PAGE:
Don:  I am surprised that for such a poor country, things are so expensive.

Matt:  You mean western things are expensive.

Don: Yes.  And that Dar es Salaam isn’t more tourist friendly.

What was the most shocking thing about Dar es Salaam?

Christie:  Probably the massive numbers of people walking around Dar.  And it’s not easy to shop.  You don’t just go to the store and get what you need.  You have to bargain.  The the stores aren’t the same as at home.

Don:  The entrepreneurship of Tanzanians.  There are so many stores selling random things.  And also the heat [This is coming from a Floridian].  The most curious thing were the bathrooms at Olduvai Gorge.  There was the old hole, the new hole and the hole with a toilet seat over it.

Mud flaps, beds, used tires

What other moments stood out?

Christie:  Going to the National Museum and seeing their take of the history…what they chose to include.

Don:  The steep road leaving the crater was one of the scariest moments for me.  And I still can’t believe the road we were on was a highway and that it’s the only road to the Serengeti.

Christie:  No one can possibly be prepared for that trip to the Serengeti.  But we did it.  We survived it.

Perhaps what Christie had in mind when she made the comment above regarding the National Museum

More from the National Museum: Tools that were formerly prevalent in Tanzania. Also, tools that are currently prevalent in Tanzania.

First ATM in Tanzania. I imagine this thing was probably broken much of the time.

Don, tell me about the outing you and Matt took.

Christie:  Yeah, you guys went to the driving range/paintball course/thai restaurant?

Don:  We asked the man for a golf tee.  He said, “It is finished,” which I later learned is the African term for “we’re out” or “we don’t have any” or “they are all broken.”  It was a pretty good deal though.  We got two buckets for about $6 each.  There were a ton of balls and I thought, “I don’t want to hit that many balls.  It’s too hot out here.”  And there were two types of balls: a range ball and a yellow ball that goes off like a bottle rocket on the 4th of July when you hit it.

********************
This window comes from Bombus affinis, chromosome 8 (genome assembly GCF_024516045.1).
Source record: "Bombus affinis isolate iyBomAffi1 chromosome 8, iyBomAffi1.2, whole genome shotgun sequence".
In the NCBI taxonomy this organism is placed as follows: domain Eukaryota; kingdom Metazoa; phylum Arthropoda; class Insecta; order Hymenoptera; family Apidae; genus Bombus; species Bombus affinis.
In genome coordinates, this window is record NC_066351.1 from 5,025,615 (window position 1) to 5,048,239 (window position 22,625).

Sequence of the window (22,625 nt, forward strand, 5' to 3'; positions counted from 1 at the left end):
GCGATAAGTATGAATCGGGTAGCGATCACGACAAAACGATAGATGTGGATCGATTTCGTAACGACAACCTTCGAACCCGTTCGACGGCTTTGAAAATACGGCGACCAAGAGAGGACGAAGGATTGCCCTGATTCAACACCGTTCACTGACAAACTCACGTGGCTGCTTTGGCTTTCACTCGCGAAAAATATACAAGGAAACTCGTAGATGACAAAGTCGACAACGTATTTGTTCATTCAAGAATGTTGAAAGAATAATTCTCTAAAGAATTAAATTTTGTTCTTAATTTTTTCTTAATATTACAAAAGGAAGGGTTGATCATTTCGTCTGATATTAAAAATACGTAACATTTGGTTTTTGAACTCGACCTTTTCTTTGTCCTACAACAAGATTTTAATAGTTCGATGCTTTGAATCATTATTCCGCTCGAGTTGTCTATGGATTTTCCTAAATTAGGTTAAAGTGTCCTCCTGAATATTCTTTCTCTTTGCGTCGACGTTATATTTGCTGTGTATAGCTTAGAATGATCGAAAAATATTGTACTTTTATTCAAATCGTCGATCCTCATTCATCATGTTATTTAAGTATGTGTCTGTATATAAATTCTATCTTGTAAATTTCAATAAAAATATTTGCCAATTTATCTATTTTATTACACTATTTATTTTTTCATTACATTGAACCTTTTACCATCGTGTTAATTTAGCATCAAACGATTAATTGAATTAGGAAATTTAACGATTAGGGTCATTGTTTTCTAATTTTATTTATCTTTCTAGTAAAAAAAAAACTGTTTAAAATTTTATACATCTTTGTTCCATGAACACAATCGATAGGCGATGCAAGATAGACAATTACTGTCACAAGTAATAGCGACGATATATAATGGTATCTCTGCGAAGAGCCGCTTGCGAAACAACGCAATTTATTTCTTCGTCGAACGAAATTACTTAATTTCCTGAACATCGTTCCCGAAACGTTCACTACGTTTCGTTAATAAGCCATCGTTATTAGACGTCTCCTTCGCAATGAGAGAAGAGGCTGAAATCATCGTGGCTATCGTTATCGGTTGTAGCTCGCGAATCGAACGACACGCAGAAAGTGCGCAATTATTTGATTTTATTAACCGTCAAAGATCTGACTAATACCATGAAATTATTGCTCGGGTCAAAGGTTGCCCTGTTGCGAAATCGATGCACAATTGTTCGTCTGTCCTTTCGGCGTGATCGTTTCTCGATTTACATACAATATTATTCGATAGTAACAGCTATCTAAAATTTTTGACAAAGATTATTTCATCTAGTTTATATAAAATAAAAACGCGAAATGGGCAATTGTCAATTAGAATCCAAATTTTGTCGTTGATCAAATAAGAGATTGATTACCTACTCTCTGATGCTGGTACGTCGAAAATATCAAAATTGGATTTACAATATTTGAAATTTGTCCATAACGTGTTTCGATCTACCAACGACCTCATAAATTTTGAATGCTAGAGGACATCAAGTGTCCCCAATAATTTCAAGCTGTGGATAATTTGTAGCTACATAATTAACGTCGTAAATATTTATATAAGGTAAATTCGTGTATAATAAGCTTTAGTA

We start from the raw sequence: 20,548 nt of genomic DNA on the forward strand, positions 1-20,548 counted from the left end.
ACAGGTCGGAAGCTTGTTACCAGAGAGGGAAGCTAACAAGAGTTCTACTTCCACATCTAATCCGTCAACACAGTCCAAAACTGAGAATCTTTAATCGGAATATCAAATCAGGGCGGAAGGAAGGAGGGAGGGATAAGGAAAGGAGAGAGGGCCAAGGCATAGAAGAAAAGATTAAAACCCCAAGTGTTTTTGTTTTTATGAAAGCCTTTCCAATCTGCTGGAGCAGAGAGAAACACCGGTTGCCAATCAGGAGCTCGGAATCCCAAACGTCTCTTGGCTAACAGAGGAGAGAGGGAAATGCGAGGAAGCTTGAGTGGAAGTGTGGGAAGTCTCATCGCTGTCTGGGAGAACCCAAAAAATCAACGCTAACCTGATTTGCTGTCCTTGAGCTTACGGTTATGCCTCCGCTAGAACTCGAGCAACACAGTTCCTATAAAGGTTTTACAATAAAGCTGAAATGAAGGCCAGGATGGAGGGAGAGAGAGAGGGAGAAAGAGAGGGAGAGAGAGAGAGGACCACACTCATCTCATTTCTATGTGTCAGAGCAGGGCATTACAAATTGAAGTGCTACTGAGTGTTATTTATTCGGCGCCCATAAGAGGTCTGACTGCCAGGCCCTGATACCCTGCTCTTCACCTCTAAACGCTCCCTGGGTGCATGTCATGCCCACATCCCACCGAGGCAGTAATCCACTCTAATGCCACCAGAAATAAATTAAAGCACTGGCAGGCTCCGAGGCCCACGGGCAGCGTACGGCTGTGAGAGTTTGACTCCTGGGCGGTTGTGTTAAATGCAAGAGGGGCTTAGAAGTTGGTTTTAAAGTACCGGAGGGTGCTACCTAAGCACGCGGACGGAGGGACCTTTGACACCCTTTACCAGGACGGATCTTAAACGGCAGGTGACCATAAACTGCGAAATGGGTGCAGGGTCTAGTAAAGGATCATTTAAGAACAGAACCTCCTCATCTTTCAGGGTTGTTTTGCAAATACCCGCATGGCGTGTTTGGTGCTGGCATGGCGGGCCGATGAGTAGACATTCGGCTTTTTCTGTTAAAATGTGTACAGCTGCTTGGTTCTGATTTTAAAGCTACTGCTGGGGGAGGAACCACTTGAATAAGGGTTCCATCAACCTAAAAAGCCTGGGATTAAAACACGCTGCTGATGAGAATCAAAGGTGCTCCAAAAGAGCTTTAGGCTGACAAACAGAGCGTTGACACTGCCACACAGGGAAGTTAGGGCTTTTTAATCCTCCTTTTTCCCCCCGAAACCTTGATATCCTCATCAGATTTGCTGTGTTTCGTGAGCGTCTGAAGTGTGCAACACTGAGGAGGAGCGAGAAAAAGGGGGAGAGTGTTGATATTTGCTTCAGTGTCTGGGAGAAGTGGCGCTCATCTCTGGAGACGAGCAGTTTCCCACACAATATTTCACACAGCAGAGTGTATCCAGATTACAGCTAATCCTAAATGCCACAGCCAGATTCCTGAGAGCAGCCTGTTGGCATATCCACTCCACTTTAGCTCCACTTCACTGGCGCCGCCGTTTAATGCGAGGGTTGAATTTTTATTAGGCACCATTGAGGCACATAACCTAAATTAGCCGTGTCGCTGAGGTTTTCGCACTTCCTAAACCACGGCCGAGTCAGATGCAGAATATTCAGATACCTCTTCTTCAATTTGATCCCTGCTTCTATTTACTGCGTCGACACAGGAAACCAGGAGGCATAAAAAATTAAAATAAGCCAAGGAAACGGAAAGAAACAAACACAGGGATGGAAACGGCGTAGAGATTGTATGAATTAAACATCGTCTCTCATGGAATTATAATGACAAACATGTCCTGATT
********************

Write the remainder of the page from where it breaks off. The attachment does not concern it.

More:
Matt:  I’m going to have to go back and try out the paintball course.

What was your favorite Tanzanian sign?

Christie:  The plaque describing cars driven by the “Farther of the Nation” at the National Museum.

Don:  The sign at the airport from the Ministry of Health urging people to wash their hands after cleaning a baby that has “defected.”

Mary:  Good one.  I kept thinking there was some meaning of the word “defected” that we didn’t know about.

1 of 6 plaques referring to the "Farther of the Nation."

And here is the "Farther" himself, Mwalimu (Teacher) Julius Nyerere, the first President of Tanzania. Just looking at this evokes feelings of claustrophobia, but I think he will surely be unveiled soon.

What was your favorite moment of the trip?  

Christie:  Carolyn giving kisses to Don

Don:  Hanging out at the Yacht club with Carolyn and eating pizza by the bay

Matt:  How much Carolyn enjoyed having her grandparents around

Mary:  I’m seeing a pattern here.  I will diverge and say that my favorite moment was looking at pictures from the last two weeks and realizing how much fun we had.

Thank you Don and Christie for sharing your experiences.  For more safari pictures, including a rare leopard sighting, click on the album below.

Ngorongoro and Serengeti